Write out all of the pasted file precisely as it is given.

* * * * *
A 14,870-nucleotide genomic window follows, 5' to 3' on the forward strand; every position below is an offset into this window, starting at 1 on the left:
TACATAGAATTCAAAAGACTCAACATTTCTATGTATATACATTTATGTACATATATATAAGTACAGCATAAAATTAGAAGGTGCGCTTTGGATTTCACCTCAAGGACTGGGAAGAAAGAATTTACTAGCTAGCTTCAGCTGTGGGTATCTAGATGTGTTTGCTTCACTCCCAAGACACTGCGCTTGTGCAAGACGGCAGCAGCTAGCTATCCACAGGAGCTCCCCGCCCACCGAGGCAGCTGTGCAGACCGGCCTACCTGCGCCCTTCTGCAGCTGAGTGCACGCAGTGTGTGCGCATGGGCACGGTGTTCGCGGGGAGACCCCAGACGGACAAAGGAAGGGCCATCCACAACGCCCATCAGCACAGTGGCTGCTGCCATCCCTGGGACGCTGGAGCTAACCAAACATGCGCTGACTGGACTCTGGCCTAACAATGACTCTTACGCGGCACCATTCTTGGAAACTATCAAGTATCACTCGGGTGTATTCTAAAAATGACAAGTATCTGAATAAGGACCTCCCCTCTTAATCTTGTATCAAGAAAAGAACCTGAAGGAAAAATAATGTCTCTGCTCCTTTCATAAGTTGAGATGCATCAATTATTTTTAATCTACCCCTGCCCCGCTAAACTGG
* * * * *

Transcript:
A 14,870-nucleotide genomic window follows, 5' to 3' on the forward strand; every position below is an offset into this window, starting at 1 on the left:
TACATAGAATTCAAAAGACTCAACATTTCTATGTATATACATTTATGTACATATATATAAGTACAGCATAAAATTAGAAGGTGCGCTTTGGATTTCACCTCAAGGACTGGGAAGAAAGAATTTACTAGCTAGCTTCAGCTGTGGGTATCTAGATGTGTTTGCTTCACTCCCAAGACACTGCGCTTGTGCAAGACGGCAGCAGCTAGCTATCCACAGGAGCTCCCCGCCCACCGAGGCAGCTGTGCAGACCGGCCTACCTGCGCCCTTCTGCAGCTGAGTGCACGCAGTGTGTGCGCATGGGCACGGTGTTCGCGGGGAGACCCCAGACGGACAAAGGAAGGGCCATCCACAACGCCCATCAGCACAGTGGCTGCTGCCATCCCTGGGACGCTGGAGCTAACCAAACATGCGCTGACTGGACTCTGGCCTAACAATGACTCTTACGCGGCACCATTCTTGGAAACTATCAAGTATCACTCGGGTGTATTCTAAAAATGACAAGTATCTGAATAAGGACCTCCCCTCTTAATCTTGTATCAAGAAAAGAACCTGAAGGAAAAATAATGTCTCTGCTCCTTTCATAAGTTGAGATGCATCAATTATTTTTAATCTACCCCTGCCCCGCTAAACTGG